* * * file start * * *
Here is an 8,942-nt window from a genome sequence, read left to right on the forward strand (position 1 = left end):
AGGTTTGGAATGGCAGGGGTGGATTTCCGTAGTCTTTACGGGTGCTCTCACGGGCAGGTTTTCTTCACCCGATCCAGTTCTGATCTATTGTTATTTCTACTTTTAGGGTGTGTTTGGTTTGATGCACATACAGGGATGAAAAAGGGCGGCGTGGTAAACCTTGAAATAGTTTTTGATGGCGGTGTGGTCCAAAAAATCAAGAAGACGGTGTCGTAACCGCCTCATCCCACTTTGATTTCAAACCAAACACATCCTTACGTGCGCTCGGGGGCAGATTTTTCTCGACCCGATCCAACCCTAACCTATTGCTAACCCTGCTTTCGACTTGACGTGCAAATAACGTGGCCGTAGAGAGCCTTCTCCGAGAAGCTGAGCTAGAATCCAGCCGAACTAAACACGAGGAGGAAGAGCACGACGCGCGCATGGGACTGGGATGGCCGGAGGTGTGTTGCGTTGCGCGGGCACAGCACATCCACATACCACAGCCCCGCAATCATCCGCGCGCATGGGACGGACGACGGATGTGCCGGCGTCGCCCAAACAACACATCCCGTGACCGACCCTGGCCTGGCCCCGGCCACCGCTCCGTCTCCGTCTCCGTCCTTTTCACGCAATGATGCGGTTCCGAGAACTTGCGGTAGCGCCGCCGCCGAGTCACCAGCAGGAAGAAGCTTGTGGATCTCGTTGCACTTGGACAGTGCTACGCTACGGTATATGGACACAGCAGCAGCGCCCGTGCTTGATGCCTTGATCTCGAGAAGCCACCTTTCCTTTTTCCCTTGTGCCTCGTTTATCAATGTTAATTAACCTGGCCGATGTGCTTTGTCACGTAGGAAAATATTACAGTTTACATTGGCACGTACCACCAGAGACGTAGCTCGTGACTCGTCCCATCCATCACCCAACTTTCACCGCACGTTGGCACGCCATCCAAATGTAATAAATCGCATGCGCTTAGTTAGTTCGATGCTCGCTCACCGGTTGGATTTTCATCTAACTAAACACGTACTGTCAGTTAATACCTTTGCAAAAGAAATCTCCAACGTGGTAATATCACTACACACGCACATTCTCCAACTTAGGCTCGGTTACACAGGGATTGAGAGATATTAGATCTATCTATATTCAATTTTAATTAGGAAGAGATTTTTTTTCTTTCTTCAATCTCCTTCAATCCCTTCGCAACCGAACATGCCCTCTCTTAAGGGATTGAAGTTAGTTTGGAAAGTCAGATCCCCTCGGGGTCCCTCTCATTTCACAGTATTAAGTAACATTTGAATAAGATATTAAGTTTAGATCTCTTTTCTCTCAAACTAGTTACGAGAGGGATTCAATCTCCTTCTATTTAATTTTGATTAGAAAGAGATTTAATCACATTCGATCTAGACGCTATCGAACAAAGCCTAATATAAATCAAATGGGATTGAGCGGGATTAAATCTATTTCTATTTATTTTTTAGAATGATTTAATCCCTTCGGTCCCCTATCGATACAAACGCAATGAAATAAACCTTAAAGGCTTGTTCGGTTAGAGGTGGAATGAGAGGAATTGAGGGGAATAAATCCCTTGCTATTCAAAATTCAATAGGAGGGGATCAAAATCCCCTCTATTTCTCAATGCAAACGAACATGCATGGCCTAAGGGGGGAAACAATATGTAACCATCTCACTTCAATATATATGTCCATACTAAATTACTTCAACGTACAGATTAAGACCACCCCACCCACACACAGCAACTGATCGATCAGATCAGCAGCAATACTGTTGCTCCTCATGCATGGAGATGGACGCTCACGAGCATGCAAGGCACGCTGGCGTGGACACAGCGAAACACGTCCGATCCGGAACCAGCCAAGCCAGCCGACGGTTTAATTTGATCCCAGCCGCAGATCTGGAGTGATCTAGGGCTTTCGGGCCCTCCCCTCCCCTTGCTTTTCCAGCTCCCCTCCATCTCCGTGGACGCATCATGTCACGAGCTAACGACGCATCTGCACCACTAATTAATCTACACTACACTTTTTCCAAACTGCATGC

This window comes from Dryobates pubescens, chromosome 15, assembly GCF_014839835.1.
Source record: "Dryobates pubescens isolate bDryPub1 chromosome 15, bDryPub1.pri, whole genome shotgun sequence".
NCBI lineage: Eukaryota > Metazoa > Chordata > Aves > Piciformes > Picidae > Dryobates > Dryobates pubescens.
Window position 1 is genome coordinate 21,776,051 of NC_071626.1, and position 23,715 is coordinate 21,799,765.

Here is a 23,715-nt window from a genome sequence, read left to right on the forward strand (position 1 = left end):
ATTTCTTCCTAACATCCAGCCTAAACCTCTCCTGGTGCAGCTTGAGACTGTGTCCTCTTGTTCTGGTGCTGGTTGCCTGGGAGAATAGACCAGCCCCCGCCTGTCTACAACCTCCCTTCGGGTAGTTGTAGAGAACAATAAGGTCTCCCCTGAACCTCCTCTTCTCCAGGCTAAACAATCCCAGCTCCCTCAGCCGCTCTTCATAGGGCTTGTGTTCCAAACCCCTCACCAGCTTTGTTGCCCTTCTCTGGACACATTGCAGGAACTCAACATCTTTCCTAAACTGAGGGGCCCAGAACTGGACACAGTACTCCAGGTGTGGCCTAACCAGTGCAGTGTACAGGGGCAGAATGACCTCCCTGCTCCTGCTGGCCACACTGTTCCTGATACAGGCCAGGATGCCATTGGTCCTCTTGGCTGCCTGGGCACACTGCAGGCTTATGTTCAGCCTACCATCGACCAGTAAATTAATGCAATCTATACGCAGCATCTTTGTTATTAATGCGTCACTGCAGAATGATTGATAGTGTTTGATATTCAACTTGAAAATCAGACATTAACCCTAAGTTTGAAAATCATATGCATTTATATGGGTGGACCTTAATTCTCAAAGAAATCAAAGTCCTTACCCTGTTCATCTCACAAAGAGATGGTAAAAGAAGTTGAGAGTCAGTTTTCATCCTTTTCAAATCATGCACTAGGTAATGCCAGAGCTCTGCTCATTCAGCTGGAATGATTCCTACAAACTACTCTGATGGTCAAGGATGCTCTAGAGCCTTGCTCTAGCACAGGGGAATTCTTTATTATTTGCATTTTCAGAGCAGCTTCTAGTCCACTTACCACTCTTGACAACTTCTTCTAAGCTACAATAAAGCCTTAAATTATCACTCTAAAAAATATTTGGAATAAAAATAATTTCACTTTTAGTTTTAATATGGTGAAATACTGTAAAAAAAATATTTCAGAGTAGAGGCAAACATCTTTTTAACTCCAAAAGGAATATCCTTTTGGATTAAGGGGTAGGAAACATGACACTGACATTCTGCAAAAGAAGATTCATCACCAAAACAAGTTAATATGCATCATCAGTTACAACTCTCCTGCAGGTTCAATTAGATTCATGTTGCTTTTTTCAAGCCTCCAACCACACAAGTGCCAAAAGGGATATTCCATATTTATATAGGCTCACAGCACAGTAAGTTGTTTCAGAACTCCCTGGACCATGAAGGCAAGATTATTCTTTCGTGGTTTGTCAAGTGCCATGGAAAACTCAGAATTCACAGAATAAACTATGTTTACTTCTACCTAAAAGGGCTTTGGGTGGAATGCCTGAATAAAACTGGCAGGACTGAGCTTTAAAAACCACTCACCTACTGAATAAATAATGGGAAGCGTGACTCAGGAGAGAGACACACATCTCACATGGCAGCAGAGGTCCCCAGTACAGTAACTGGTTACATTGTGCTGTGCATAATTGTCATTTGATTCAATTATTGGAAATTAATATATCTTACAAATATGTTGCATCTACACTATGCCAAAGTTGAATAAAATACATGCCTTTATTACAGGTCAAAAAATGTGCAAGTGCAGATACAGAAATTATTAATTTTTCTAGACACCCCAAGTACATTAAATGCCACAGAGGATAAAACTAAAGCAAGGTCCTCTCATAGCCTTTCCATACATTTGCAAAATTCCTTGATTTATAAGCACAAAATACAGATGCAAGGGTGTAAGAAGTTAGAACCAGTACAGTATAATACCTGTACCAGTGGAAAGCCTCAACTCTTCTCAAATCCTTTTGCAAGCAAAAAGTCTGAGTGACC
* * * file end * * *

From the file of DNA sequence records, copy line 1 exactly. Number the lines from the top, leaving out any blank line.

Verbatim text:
Here is an 8,942-nt window from a genome sequence, read left to right on the forward strand (position 1 = left end):